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The Human Kernel

arXiv.org Machine Learning

Bayesian nonparametric models, such as Gaussian processes, provide a compelling framework for automatic statistical modelling: these models have a high degree of flexibility, and automatically calibrated complexity. However, automating human expertise remains elusive; for example, Gaussian processes with standard kernels struggle on function extrapolation problems that are trivial for human learners. In this paper, we create function extrapolation problems and acquire human responses, and then design a kernel learning framework to reverse engineer the inductive biases of human learners across a set of behavioral experiments. We use the learned kernels to gain psychological insights and to extrapolate in human-like ways that go beyond traditional stationary and polynomial kernels. Finally, we investigate Occam's razor in human and Gaussian process based function learning.


The Human Kernel

Neural Information Processing Systems

Bayesian nonparametric models, such as Gaussian processes, provide a compelling framework for automatic statistical modelling: these models have a high degree of flexibility, and automatically calibrated complexity. However, automating human expertise remains elusive; for example, Gaussian processes with standard kernels struggle on function extrapolation problems that are trivial for human learners. In this paper, we create function extrapolation problems and acquire human responses, and then design a kernel learning framework to reverse engineer the inductive biases of human learners across a set of behavioral experiments. We use the learned kernels to gain psychological insights and to extrapolate in human-like ways that go beyond traditional stationary and polynomial kernels. Finally, we investigate Occam's razor in human and Gaussian process based function learning.


Modeling human function learning with Gaussian processes

Neural Information Processing Systems

Accounts of how people learn functional relationships between continuous variables have tended to focus on two possibilities: that people are estimating explicit functions, or that they are simply performing associative learning supported by similarity. We provide a rational analysis of function learning, drawing on work on regression in machine learning and statistics. Using the equivalence of Bayesian linear regression and Gaussian processes, we show that learning explicit rules and using similarity can be seen as two views of one solution to this problem. We use this insight to define a Gaussian process model of human function learning that combines the strengths of both approaches.


GPatt: Fast Multidimensional Pattern Extrapolation with Gaussian Processes

arXiv.org Machine Learning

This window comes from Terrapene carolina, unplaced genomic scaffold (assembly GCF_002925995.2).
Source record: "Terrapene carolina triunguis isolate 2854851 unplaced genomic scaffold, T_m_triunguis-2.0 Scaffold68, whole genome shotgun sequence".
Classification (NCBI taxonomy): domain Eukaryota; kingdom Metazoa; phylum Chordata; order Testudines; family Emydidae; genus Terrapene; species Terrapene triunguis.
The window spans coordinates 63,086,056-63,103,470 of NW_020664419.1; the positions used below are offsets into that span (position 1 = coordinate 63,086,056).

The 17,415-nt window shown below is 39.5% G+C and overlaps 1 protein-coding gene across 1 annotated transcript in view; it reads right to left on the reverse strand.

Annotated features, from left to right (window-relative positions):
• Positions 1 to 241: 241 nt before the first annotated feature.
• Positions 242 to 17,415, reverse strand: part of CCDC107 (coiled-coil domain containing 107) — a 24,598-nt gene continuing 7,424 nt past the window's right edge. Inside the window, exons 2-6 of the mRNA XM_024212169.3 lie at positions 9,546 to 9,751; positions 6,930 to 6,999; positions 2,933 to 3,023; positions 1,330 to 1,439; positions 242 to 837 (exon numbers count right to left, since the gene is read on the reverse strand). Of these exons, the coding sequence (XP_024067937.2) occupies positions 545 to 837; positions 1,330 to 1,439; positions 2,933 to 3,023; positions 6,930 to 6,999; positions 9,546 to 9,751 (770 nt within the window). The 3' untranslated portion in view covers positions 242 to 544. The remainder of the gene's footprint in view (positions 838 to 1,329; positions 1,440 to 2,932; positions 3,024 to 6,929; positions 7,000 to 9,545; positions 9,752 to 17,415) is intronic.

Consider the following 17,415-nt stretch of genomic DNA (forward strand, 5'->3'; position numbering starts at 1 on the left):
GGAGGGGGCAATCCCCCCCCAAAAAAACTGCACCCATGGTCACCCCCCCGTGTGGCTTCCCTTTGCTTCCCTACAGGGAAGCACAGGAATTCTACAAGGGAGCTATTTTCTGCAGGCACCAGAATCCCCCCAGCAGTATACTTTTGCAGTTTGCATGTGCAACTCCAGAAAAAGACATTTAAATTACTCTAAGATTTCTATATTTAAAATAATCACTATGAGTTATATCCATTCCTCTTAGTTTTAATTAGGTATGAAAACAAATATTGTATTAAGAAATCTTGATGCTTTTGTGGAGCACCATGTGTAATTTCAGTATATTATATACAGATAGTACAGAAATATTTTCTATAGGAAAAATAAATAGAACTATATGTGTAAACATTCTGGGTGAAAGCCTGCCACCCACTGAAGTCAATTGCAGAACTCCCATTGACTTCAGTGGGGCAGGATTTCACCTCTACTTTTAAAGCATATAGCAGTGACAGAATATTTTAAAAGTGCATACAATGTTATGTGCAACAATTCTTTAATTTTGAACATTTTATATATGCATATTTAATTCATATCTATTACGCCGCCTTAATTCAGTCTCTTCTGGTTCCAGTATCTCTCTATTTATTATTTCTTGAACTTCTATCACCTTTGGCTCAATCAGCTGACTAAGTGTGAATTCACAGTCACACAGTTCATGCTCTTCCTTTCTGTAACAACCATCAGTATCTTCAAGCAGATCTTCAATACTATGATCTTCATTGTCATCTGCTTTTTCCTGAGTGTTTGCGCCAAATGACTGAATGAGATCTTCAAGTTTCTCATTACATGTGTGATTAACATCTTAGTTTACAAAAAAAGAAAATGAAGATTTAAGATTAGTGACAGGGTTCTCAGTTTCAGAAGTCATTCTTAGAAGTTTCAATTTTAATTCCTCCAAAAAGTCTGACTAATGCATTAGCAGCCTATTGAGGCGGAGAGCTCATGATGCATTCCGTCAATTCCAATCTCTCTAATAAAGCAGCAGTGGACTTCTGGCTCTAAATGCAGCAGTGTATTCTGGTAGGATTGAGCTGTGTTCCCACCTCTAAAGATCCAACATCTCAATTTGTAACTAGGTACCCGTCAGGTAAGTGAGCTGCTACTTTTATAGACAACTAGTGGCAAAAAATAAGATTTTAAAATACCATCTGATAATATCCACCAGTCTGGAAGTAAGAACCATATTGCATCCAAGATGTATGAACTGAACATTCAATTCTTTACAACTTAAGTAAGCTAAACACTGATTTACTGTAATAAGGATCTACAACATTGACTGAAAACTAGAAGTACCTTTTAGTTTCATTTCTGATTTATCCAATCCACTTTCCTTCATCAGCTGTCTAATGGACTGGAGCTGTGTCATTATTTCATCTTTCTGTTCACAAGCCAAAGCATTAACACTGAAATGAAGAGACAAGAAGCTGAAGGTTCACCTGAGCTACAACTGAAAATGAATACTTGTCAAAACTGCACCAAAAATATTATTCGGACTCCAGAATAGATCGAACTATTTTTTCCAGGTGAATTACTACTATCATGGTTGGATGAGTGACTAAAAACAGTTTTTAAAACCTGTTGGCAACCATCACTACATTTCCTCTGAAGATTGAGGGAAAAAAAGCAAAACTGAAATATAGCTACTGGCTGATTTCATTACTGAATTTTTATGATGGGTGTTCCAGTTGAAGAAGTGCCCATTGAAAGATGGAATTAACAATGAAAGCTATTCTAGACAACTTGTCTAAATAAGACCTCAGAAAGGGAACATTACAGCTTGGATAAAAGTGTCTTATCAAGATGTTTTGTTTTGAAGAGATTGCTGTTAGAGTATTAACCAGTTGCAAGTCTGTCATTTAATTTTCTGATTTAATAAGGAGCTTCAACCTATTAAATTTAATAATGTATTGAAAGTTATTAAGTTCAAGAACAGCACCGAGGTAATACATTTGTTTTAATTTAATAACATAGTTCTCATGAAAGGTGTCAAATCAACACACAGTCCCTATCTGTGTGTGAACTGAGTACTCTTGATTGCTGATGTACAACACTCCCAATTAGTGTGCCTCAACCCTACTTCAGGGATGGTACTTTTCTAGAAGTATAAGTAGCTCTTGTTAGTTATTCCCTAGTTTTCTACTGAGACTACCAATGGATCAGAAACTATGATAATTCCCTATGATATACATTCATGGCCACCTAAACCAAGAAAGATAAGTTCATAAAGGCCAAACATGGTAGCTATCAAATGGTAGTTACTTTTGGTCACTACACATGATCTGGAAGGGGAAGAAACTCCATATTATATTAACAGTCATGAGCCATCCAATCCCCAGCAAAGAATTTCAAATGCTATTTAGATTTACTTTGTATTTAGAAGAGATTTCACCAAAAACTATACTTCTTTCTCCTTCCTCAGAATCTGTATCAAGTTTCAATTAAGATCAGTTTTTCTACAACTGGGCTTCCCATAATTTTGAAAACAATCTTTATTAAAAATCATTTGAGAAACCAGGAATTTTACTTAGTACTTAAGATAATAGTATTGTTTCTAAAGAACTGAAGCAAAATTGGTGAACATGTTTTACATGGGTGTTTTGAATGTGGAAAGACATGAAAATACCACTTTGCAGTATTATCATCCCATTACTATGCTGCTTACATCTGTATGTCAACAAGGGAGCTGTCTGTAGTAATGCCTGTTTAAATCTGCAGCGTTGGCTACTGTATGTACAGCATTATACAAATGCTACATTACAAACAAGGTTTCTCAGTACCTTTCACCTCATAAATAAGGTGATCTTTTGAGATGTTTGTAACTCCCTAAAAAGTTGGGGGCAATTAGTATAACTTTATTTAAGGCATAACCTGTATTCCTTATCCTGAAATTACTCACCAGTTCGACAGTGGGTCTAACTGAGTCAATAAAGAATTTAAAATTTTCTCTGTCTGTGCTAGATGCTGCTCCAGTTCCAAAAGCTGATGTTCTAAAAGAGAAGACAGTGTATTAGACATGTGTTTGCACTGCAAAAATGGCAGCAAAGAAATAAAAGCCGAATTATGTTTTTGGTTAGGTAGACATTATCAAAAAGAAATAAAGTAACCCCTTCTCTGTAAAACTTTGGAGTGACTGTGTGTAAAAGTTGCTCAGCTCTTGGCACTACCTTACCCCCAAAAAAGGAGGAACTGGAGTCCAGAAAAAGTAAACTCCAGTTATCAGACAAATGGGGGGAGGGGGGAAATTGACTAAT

Gaussian processes are typically used for smoothing and interpolation on small datasets. We introduce a new Bayesian nonparametric framework -- GPatt -- enabling automatic pattern extrapolation with Gaussian processes on large multidimensional datasets. GPatt unifies and extends highly expressive kernels and fast exact inference techniques. Without human intervention -- no hand crafting of kernel features, and no sophisticated initialisation procedures -- we show that GPatt can solve large scale pattern extrapolation, inpainting, and kernel discovery problems, including a problem with 383400 training points. We find that GPatt significantly outperforms popular alternative scalable Gaussian process methods in speed and accuracy. Moreover, we discover profound differences between each of these methods, suggesting expressive kernels, nonparametric representations, and exact inference are useful for modelling large scale multidimensional patterns.


Gaussian Process Kernels for Pattern Discovery and Extrapolation

arXiv.org Artificial Intelligence

Gaussian processes are rich distributions over functions, which provide a Bayesian nonparametric approach to smoothing and interpolation. We introduce simple closed form kernels that can be used with Gaussian processes to discover patterns and enable extrapolation. These kernels are derived by modelling a spectral density -- the Fourier transform of a kernel -- with a Gaussian mixture. The proposed kernels support a broad class of stationary covariances, but Gaussian process inference remains simple and analytic. We demonstrate the proposed kernels by discovering patterns and performing long range extrapolation on synthetic examples, as well as atmospheric CO2 trends and airline passenger data. We also show that we can reconstruct standard covariances within our framework.